Food and Farming #2

After my previous post which covered my old family home and a rant on corporate farming practices, I feel inspired to share more of the fallacy of cheap food and the hidden costs on our society’s health.

I’ll begin talking about our soil and what I discovered first hand some thirty years ago. In 1990 my wife and I purchased 14 acres of central Iowa farmland, complete with an old homestead consisting of a decent barn and several out buildings. The house had burned down some years before. The farmstead occupied maybe three to four acres, the rest of the acres having been intensively farmed with corn and bean crops.

It was spring of 1991 when we started to put in fence for our llamas we were raising at the time. Digging the post holes, about three feet deep, I found not one living organism or, what we called soil tilth. A good soil with good tilth is full of earthworms and other soil type creatures, the soil would be filled with organic matter and would crumble in your hands which allowed for good percolation of the rain water. This soil was nothing but thick heavy muck that lacked any nutritious life whatsoever. The only way anything would grow would be by the application of copious amounts of fertilizer such as anhydrous ammonia. Any organisms had been eradicated by heavy use of pesticides.

That spring we planted a pasture grass seed which took hold and gave us our first hay crop later that summer. Needless to say, we did not use fertilizers, pesticides, or herbicides. I spent many hours walking that new grass chopping out weeds and thistles. We built a new house and moved there permanently later that year.

That first spring, when warmer weather came and it was time for flowers and such, we noticed that there were no flowers which were a main staple around farmsteads. Peonies were especially hardy, but there were none because, we guessed, by herbicide drift from the fields. The other thing we noticed was that there were no land critters so common in Iowa. We had a lot of big old trees, but no squirrels that would normally hang out in such trees. Also, there was the absence of songbirds.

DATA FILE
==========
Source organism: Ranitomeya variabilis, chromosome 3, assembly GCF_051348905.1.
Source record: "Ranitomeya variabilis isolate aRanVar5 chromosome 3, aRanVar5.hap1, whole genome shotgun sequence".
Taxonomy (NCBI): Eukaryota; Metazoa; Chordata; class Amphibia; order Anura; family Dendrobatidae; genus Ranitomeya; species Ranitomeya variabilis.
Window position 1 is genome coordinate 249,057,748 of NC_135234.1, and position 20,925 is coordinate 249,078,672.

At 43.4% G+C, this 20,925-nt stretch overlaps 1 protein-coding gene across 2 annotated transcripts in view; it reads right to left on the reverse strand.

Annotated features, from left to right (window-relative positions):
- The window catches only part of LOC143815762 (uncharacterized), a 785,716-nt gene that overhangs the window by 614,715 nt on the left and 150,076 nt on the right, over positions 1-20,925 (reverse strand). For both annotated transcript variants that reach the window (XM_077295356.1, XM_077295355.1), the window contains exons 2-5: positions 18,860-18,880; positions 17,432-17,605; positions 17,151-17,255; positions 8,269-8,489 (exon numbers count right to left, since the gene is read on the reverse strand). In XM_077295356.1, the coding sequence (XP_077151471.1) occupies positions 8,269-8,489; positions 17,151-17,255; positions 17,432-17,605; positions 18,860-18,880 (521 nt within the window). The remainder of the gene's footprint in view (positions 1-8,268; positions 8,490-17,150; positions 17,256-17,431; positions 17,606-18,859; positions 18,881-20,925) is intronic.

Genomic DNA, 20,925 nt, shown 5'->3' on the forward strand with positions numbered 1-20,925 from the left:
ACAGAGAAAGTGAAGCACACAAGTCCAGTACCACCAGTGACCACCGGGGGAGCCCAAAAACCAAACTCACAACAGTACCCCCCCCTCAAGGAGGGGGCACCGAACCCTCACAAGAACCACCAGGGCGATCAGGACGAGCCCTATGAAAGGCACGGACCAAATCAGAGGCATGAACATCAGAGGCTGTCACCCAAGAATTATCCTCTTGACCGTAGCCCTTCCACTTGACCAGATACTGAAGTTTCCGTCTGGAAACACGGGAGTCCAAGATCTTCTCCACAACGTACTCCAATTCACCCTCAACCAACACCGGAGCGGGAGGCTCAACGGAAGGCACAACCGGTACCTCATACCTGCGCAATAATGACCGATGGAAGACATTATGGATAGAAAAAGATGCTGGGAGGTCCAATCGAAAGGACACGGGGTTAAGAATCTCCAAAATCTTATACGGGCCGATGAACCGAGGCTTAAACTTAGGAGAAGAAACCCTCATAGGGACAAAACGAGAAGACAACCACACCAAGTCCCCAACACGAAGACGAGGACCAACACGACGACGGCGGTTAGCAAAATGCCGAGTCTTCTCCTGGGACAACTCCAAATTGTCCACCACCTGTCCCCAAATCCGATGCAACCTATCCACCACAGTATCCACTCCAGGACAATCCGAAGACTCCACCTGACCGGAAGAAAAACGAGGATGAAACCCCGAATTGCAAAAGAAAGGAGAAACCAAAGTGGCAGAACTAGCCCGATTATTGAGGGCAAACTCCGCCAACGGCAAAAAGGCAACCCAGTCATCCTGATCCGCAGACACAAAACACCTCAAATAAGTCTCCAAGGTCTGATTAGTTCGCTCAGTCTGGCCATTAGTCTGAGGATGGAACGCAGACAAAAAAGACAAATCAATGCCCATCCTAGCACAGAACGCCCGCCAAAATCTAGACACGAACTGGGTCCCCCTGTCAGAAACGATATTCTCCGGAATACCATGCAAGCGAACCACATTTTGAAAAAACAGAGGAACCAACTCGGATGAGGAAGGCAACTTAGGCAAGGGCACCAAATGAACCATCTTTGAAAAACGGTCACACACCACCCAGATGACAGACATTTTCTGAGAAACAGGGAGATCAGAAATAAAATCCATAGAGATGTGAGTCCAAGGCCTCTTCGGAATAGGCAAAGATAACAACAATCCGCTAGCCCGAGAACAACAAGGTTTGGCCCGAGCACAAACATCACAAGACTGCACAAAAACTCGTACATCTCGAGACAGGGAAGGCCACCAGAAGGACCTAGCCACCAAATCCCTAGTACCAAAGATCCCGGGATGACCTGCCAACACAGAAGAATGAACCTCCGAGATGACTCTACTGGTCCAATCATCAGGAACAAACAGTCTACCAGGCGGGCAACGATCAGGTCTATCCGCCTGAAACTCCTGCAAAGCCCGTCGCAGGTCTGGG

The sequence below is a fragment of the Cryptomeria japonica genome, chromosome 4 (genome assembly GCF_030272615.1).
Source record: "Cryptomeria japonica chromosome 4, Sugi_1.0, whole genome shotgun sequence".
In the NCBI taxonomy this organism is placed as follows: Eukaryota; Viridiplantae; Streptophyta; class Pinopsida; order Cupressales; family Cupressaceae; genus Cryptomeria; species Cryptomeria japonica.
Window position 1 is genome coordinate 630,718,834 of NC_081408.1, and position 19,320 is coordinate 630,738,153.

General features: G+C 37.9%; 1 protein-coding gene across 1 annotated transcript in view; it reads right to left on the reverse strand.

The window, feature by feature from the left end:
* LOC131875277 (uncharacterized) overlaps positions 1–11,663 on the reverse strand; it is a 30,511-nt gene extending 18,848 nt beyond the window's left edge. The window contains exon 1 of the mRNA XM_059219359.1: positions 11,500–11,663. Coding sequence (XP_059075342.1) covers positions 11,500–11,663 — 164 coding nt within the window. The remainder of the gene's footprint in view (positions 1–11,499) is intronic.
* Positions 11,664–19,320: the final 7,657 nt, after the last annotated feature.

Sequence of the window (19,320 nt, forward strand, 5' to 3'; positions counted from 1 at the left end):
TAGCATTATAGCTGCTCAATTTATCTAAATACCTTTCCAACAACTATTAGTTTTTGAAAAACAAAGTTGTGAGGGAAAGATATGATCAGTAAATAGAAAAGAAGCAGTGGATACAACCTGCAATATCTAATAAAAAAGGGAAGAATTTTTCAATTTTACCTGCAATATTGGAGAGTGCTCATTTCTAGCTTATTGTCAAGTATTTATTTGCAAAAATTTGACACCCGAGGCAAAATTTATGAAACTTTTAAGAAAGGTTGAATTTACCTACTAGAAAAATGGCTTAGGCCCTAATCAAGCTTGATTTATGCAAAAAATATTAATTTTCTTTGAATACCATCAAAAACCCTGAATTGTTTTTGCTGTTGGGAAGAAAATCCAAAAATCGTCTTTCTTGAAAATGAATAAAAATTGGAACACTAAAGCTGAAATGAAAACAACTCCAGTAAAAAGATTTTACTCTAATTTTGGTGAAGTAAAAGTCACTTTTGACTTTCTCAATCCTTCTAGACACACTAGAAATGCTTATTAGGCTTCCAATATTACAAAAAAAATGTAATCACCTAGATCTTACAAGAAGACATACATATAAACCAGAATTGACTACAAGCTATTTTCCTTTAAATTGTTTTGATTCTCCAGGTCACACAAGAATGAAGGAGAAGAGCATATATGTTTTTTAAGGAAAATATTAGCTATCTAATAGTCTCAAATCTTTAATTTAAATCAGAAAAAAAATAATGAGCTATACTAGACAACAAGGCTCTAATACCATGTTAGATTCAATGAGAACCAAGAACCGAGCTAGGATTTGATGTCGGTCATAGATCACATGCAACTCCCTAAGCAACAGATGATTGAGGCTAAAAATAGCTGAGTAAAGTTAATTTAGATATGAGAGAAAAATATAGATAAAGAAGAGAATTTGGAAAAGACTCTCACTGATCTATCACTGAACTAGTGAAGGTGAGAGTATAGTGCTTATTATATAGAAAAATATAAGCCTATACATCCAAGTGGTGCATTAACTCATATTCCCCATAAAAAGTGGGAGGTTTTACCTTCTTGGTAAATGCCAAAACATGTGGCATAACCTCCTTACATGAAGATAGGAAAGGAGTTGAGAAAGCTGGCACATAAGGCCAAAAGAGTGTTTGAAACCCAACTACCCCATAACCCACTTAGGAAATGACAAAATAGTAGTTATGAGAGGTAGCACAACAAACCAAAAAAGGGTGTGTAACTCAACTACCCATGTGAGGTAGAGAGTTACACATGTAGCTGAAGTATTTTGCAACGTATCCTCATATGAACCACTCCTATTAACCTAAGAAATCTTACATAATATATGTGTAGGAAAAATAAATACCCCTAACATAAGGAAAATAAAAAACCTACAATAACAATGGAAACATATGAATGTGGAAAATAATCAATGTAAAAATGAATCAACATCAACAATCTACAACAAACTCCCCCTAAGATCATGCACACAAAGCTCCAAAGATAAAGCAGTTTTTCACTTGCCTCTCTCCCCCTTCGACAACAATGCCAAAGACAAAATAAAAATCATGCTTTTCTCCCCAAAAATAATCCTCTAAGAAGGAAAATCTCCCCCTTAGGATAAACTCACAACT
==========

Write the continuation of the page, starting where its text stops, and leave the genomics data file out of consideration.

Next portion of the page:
Over the years we continued to avoid using anything but organic methods to raise our grass and hay crops. Every year they flourished more. We grazed the llamas, alternating their pastures. While the grazed one, another would regain growth.

It was maybe five years later when I was relocating a fence and was again digging postholes that I noticed how the earth had changed over that time, how healthy the soil had become, now filled with earthworms and other rather ugly little underground critters. This soil crumbled in my hands. I was amazed at how that ground had recovered. I will also note, we had birds of all sorts, a few squirrels and some rabbits who now lived there. All in all the land had recovered.

Next, more about farming methods.

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